It is not that I’ve never cooked dal, the family of Indian legume dishes that is a staple for the hundreds of millions of vegetarians of India, as well as who knows how many millions of omnivores; it’s just that I’ve never cooked it especially well. I realized this when I first visited northern India about 10 years ago and — even in a Sikh langar, a canteen where food is free for all — ate dal that was infinitely tastier than my own.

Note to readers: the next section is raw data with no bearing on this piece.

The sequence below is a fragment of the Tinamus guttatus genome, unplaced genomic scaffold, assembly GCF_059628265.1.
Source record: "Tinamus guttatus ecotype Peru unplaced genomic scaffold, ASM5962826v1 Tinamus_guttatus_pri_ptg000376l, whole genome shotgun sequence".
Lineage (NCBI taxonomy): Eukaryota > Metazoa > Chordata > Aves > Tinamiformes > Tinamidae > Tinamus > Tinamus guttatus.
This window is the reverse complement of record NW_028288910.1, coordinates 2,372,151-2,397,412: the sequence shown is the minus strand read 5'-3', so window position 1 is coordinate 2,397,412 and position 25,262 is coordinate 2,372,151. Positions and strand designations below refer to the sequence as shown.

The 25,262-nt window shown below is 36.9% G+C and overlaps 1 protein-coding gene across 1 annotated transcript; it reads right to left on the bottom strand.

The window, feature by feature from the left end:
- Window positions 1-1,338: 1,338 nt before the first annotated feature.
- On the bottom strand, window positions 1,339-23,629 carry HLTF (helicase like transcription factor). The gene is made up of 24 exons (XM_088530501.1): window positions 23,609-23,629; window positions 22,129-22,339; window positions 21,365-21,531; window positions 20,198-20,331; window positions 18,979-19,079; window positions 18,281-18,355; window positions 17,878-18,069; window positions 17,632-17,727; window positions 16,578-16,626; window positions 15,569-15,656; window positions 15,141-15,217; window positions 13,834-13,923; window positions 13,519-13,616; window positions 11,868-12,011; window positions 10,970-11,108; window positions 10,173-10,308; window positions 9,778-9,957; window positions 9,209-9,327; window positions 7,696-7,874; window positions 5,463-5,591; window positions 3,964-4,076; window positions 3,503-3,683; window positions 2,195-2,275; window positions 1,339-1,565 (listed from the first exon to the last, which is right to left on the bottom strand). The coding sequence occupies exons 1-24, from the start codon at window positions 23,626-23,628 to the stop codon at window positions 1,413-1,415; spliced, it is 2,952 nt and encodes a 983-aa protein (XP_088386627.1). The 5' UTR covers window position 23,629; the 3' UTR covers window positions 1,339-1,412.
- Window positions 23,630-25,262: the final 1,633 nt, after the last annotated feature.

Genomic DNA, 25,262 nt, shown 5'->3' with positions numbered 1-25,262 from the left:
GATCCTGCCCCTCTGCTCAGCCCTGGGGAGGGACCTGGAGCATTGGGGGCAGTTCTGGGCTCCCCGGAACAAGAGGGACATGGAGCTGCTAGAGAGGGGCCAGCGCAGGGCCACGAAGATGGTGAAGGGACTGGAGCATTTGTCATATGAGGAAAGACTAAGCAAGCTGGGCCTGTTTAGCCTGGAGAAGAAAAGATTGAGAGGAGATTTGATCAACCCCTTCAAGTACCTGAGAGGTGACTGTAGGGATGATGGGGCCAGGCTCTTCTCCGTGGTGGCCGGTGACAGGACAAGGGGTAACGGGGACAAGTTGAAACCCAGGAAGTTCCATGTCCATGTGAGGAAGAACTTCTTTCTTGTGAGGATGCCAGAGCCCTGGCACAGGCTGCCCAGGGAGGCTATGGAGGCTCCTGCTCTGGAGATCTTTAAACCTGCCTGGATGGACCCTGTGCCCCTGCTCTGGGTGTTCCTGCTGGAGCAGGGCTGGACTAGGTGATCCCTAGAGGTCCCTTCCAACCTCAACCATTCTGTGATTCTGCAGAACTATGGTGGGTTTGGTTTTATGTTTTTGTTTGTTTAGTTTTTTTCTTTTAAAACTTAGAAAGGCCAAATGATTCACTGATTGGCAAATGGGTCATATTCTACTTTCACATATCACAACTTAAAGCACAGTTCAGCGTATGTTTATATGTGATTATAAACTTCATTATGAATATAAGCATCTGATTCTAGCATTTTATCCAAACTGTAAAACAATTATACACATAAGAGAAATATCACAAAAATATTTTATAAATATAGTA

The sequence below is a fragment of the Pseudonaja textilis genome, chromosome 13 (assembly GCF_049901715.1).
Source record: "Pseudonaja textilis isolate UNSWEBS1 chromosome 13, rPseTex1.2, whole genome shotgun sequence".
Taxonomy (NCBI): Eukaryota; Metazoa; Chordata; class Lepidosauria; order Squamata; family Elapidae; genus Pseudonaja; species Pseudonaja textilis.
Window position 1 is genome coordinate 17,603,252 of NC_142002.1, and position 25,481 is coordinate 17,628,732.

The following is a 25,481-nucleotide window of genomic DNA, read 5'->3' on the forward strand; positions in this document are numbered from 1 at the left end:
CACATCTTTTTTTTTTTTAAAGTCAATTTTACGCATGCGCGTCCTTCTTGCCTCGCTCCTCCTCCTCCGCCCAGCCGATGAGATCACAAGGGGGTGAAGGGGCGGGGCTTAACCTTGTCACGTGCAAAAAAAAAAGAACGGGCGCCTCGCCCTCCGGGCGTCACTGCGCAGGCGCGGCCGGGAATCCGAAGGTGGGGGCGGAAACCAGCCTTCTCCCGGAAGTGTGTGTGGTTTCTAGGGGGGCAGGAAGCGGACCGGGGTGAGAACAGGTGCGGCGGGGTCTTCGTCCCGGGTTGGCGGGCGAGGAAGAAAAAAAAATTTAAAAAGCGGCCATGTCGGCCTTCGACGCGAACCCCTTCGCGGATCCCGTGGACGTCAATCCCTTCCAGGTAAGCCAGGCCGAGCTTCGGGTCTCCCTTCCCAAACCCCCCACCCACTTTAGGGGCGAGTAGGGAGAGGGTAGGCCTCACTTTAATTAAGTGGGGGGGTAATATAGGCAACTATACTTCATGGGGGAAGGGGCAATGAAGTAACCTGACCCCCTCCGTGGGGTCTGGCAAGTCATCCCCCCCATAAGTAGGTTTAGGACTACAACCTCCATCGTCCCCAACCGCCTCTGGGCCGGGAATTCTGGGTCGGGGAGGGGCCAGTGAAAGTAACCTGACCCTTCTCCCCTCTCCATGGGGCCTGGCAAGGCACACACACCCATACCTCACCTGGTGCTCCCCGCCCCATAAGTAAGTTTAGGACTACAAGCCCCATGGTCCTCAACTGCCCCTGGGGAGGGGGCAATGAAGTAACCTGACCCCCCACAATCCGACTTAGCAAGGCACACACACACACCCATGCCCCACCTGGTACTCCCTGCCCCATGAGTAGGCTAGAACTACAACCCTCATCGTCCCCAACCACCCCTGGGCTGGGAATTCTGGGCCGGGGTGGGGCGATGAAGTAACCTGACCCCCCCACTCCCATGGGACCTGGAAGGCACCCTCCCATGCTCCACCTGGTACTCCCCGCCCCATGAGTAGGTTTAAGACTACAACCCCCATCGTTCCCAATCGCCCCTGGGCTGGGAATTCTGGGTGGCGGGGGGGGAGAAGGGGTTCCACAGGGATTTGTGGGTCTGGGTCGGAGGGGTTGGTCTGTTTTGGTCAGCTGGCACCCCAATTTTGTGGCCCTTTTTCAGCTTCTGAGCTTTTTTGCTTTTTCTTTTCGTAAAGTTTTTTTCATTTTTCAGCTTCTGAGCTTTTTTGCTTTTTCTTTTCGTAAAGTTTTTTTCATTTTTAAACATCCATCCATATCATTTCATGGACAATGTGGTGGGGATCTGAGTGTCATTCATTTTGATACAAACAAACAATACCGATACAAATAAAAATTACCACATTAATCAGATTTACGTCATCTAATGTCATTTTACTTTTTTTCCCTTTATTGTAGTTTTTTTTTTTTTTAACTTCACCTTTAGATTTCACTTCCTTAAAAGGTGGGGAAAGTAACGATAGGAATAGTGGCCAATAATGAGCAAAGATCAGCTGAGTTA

Part of that, probably, was the thrill of eating food where it belongs, and part of it was that many dals contain unconscionable amounts of ghee, a form of clarified butter. (Western Europe is not the only part of the world where cooks have recognized that butter makes many things taste much better.)
But part of it was some lack of feel for making dal, a kind of ignorance that I couldn’t overcome simply by experimenting or following cookbooks. As legumes have become a more important part of my cooking, I decided that my dal problem needed to be remedied. I turned to Julie Sahni.
Read the rest of this column, and get the recipes and video here.